His family remembers him being very athletic growing up and participating in Boy Scouts. He played basketball, football, and baseball. Basketball was always his favorite.

Jennings got her first tattoos after his death. The inside of her right wrist says “Bean” and the inside of her left wrist has the number 15, which was the number on her son’s basketball jersey throughout high school. “I said the tattoo can’t hurt no more than the pain in my heart,” said Jennings.

Jennings never knew what her son was going to be as he grew up, but she was always curious. “When I asked him what he was going to be, he always used to say, ‘Mom I don’t know, but whatever I am, I’m gonna help people.’”

Raynard said there was one thing he was sure of when it came to his brother: “I knew he was going to be a good father,” he said.

On that day in October 2015, neither Raynard nor the oldest brother, Dante’ Jennings, could accept the news as they heard it.

Raynard was at football practice when he got the news. He immediately slammed down his phone on the ground and started to bust through doors. Eventually, he made it to a park where he sat and listened to music for hours.

Dante’ recalled, “Mom said he didn’t make it and it was like I ran into a brick wall.  All I can recall after that is not even accepting it, not even believing it.”

As for possible motives, Dante’ said, “I’m not oblivious to the interactions that he’s had in the streets,” and that “the street protocol is different from the corporate protocol in life.”

Still, the family does not know of a specific person or situation that would have caused this. According to Keasha Jennings, “Kenneth was targeted. It was malicious, and it was intentional, based on the information I’ve received from the police.”

She remains hopeful that the case will get solved and does not plan to give up because those responsible need to face the consequences of their actions.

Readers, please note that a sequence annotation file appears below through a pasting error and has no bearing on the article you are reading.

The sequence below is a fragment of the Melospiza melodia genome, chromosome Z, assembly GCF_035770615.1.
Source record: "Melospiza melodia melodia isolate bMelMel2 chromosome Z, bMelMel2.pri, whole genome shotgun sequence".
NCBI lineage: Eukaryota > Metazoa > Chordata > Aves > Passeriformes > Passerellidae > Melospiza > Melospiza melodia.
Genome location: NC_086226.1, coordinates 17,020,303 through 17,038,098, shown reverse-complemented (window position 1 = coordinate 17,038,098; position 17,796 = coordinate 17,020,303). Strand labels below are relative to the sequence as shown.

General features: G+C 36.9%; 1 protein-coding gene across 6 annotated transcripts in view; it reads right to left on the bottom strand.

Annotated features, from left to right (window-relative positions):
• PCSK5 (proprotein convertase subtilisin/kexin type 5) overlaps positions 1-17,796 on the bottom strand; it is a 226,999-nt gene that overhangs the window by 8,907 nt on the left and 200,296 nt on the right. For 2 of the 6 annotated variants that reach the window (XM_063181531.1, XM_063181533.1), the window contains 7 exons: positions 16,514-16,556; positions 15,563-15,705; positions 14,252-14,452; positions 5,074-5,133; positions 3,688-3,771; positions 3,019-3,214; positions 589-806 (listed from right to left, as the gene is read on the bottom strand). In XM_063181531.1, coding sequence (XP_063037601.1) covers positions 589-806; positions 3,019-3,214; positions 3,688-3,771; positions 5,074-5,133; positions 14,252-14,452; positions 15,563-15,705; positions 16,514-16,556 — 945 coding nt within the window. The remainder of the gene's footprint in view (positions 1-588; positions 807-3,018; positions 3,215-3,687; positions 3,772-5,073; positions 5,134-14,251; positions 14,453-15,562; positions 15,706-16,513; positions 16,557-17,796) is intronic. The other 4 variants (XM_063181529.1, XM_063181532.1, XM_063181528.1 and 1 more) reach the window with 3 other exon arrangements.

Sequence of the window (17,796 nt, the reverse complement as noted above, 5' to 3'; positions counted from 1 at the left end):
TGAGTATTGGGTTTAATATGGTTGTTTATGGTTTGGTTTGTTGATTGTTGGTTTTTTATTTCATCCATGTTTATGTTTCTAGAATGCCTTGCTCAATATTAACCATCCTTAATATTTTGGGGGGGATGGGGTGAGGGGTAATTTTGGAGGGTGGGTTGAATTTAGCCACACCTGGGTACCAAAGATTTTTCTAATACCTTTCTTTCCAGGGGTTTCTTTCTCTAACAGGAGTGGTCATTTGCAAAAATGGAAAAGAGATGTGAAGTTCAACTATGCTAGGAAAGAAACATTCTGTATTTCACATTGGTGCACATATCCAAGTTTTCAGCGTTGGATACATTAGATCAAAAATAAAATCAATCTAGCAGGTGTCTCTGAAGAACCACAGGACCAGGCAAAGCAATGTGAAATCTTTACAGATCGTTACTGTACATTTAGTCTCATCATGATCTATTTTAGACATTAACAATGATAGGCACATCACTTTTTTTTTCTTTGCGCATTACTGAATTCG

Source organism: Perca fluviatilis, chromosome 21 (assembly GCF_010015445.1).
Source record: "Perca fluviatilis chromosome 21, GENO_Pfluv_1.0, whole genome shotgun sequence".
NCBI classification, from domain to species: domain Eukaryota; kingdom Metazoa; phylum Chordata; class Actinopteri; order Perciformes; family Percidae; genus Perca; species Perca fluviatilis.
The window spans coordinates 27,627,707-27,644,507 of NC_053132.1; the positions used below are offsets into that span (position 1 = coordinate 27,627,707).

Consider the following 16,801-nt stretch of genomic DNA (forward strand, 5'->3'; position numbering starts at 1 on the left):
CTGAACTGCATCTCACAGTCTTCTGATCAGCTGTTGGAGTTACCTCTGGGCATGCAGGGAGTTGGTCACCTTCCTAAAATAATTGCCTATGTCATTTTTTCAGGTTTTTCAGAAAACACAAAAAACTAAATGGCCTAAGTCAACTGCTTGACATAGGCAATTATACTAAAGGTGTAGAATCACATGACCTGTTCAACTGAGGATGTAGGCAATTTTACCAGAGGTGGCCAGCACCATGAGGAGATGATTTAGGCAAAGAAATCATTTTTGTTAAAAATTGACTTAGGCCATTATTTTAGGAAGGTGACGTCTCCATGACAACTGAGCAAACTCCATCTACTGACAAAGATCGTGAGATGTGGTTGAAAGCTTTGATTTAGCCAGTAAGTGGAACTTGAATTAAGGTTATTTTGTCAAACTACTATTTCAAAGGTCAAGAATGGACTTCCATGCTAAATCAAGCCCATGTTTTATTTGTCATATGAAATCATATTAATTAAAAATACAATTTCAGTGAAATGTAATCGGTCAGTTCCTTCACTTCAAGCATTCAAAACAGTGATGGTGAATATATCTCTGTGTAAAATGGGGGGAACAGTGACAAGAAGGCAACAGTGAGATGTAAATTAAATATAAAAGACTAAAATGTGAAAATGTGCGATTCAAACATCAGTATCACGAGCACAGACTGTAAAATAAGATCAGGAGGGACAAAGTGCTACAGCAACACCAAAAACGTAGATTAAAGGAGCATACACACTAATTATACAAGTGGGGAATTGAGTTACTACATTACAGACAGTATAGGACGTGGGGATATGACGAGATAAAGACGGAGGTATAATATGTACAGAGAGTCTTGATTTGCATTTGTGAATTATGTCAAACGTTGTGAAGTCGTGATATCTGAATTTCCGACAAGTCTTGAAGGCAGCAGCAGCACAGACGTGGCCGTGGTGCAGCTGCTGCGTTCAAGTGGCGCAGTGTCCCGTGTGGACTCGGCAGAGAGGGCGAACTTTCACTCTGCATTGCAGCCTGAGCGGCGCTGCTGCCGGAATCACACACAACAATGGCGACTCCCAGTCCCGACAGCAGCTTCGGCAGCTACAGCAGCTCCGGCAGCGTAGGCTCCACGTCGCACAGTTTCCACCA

“I know it won’t bring Kenneth back,” she says, “but I really deep down in my heart want every party involved in his death brought to justice through the judicial system. I have to be very very specific when I say that because I don’t want retaliation. I want them to pay in jail and think every day, regardless of where they are, they’re still living and my son is not.”

Dante’ is less hopeful. “I don’t have too much faith in the system as is, especially when it comes to crimes that deal with the black and brown community and crimes that have over time been categorized as our normal interactions,” said Jennings. He still believes that “whoever it is, the universe will definitely line up to see that they pay for the energy that they put out.”

The family did agree on was that their “Bean” was a hard worker and was extremely sociable. They described him as a “connector,” “a talker,” and someone who treated people right.

While her sons do not closely follow the investigation process because it is too difficult for them, Keasha Jennings does not plan to stop anytime soon.

“I think it is possible that the case will get solved the way my mom stays on it. She won’t let it go unsolved,” said Raynard Felton.

If you have any information on the unsolved murder of Kenneth Felton, please call the Jacksonville Sheriff’s Office at (904) 630-0500. To remain anonymous and possibly be eligible for a $3,000 reward, call First Coast Crime Stoppers at (866) 845-TIPS.